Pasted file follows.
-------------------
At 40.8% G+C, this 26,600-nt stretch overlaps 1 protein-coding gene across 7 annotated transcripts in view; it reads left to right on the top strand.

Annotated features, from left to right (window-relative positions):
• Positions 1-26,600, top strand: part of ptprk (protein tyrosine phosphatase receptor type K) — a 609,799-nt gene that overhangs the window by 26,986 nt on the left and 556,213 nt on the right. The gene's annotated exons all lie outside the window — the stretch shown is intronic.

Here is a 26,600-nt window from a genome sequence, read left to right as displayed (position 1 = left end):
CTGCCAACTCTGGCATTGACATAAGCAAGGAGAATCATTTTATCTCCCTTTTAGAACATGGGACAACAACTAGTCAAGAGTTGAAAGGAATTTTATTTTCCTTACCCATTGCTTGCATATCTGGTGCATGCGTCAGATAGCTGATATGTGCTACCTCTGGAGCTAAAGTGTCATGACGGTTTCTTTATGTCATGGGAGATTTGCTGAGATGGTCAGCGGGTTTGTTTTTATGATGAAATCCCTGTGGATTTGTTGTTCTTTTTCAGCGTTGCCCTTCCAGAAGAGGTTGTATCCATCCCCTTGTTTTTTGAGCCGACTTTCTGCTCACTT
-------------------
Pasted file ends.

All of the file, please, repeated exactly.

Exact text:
At 40.8% G+C, this 26,600-nt stretch overlaps 1 protein-coding gene across 7 annotated transcripts in view; it reads left to right on the top strand.

Annotated features, from left to right (window-relative positions):
• Positions 1-26,600, top strand: part of ptprk (protein tyrosine phosphatase receptor type K) — a 609,799-nt gene that overhangs the window by 26,986 nt on the left and 556,213 nt on the right. The gene's annotated exons all lie outside the window — the stretch shown is intronic.

Here is a 26,600-nt window from a genome sequence, read left to right as displayed (position 1 = left end):
CTGCCAACTCTGGCATTGACATAAGCAAGGAGAATCATTTTATCTCCCTTTTAGAACATGGGACAACAACTAGTCAAGAGTTGAAAGGAATTTTATTTTCCTTACCCATTGCTTGCATATCTGGTGCATGCGTCAGATAGCTGATATGTGCTACCTCTGGAGCTAAAGTGTCATGACGGTTTCTTTATGTCATGGGAGATTTGCTGAGATGGTCAGCGGGTTTGTTTTTATGATGAAATCCCTGTGGATTTGTTGTTCTTTTTCAGCGTTGCCCTTCCAGAAGAGGTTGTATCCATCCCCTTGTTTTTTGAGCCGACTTTCTGCTCACTT